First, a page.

Cover image for Body respect : what conventional health books get wrong, leave out, and just plain fail to understand about weight
Body respect : what conventional health books get wrong, leave out, and just plain fail to understand about weight
Bacon, Linda, author.
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Publication Information:
Dallas, TX : BenBella Books, [2014]
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xxiii, 208 pages ; 21 cm
"Body insecurity is rampant, and it doesn't have to be. Think for a moment about your attitudes toward weight: Do you believe that people who are thinner are more healthy and attractive? Do you think dieting is an effective health strategy? Do you judge yourself or others because of weight? If you answered yes to any of those questions, you're not alone. It's much more common for people to feel bad about their bodies than to appreciate them-and to judge others by those standards as well. But people don't have to be packaged in a small size to be valuable and attractive-or healthy for that matter. Saying that they do causes more harm than good, and judgments based on size tell us more about our own prejudice than someone else's health or value. It's time to show every body respect. With the latest findings from the Health at Every Size© (HAES) movement, Body Respect debunks obesity myths, demonstrates the damage of focusing on weight, and explores how social factors impact health: the world is not a level playing field, and that affects one's opportunities as well as one's size, health and sense of self. Using peer-reviewed evidence and common sense, scientists and nutritionists Linda Bacon and Lucy Aphramor explain the fall-out of a health agenda based on the concept that thinness is the goal and that one's weight is simply a matter of personal choices. They explore why diets don't work and provide alternative paths to better health and well-being for people of all shapes. Body Respect is indispensable reading for anyone concerned about widespread body insecurity and size stigma and their many implications"--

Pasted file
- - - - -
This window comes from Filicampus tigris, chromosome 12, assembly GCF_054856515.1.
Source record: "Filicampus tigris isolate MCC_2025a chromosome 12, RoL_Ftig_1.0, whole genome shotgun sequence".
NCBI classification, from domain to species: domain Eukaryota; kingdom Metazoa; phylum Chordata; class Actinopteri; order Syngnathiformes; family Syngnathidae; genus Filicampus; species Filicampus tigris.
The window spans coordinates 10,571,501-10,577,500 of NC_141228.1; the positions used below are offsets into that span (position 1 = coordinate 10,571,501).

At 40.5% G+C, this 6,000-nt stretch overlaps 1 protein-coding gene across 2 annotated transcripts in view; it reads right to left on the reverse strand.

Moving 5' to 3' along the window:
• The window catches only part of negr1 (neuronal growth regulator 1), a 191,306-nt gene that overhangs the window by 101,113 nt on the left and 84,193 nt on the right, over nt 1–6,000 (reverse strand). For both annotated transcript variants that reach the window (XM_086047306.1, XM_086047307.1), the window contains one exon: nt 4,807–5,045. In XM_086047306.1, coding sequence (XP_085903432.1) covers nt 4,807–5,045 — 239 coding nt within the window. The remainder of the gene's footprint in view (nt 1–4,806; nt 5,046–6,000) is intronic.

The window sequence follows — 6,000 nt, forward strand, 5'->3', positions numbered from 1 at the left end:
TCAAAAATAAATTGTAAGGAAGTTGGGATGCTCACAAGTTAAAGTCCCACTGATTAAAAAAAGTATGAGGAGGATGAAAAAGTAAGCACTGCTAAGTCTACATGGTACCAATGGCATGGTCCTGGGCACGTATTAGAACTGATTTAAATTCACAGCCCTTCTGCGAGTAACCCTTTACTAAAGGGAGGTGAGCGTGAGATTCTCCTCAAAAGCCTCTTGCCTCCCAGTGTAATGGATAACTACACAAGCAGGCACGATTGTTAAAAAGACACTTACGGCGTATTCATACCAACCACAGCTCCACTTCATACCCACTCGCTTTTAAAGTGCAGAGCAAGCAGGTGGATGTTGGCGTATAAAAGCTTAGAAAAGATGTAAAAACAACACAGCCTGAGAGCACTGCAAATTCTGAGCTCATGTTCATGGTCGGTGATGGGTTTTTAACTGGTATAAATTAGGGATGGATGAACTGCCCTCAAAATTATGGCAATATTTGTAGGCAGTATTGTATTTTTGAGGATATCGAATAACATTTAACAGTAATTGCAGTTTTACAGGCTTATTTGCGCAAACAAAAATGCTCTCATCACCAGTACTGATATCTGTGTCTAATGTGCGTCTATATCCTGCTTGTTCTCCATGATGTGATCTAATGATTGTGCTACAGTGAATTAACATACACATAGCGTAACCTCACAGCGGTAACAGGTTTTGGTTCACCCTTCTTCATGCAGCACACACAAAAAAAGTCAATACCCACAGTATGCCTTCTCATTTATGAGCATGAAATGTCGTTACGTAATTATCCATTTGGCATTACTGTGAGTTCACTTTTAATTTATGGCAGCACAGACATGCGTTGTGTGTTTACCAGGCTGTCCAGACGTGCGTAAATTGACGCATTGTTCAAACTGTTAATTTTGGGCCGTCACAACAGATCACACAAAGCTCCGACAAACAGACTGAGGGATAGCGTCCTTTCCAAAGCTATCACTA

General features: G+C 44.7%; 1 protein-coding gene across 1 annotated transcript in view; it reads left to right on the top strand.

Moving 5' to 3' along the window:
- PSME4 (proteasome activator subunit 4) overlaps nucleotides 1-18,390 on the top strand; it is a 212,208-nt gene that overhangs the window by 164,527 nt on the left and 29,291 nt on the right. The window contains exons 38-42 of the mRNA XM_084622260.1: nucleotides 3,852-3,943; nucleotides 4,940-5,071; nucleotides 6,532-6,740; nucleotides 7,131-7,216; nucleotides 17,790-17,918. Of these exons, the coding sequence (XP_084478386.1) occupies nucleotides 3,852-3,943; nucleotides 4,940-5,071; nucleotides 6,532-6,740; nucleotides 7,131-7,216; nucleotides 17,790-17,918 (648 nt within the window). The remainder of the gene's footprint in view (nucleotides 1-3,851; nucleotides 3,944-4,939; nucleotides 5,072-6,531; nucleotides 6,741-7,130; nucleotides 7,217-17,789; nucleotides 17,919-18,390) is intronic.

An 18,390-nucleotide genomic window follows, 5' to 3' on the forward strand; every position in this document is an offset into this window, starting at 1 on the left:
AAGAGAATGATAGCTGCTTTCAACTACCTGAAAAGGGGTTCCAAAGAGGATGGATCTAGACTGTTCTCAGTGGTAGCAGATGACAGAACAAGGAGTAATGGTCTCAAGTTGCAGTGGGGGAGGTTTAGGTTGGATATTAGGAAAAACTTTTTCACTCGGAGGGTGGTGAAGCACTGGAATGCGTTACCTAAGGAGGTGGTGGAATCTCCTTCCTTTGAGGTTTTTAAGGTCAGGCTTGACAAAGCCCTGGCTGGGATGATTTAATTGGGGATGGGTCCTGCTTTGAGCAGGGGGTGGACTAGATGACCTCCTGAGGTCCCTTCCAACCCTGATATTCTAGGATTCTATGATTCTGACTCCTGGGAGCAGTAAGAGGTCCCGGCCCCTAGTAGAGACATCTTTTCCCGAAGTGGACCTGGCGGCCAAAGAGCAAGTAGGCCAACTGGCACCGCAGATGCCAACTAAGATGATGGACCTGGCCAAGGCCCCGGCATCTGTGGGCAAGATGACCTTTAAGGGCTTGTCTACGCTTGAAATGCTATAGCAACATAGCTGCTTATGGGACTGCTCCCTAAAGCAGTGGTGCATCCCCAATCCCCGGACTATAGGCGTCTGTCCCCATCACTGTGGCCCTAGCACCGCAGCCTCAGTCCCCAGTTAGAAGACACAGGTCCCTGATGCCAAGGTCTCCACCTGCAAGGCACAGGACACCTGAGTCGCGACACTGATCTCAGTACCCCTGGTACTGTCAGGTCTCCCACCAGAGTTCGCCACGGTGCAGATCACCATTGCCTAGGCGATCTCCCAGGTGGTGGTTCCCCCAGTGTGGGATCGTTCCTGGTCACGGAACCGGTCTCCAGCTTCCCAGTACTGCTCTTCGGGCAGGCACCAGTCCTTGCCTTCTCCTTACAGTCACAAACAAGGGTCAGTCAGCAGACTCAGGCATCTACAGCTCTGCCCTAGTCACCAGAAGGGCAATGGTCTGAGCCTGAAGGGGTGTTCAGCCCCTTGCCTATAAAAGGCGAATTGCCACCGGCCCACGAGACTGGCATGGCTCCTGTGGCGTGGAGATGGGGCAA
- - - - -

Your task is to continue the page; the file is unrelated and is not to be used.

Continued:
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RM222.2 .B332 2014 Adult Non-Fiction Open Shelf

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Mainstream health science has let you down.

Weight loss is not the key to health, diet and exercise are not effective weight-loss strategies and fatness is not a death sentence.

You've heard it before: there's a global health crisis, and, unless we make some changes, we're in trouble. That much is true--but the epidemic is NOT obesity. The real crisis lies in the toxic stigma placed on certain bodies and the impact of living with inequality--not the numbers on a scale. In a mad dash to shrink our bodies, many of us get so caught up in searching for the perfect diet, exercise program, or surgical technique that we lose sight of our original goal: improved health and well-being. Popular methods for weight loss don't get us there and lead many people to feel like failures when they can't match unattainable body standards. It's time for a cease-fire in the war against obesity.

Dr. Linda Bacon and Dr. Lucy Aphramor's Body Respect debunks common myths about weight, including the misconceptions that BMI can accurately measure health, that fatness necessarily leads to disease, and that dieting will improve health. They also help make sense of how poverty and oppression--such as racism, homophobia, and classism--affect life opportunity, self-worth, and even influence metabolism.

Body insecurity is rampant, and it doesn't have to be. It's time to overcome our culture's shame and distress about weight, to get real about inequalities and health, and to show every body respect.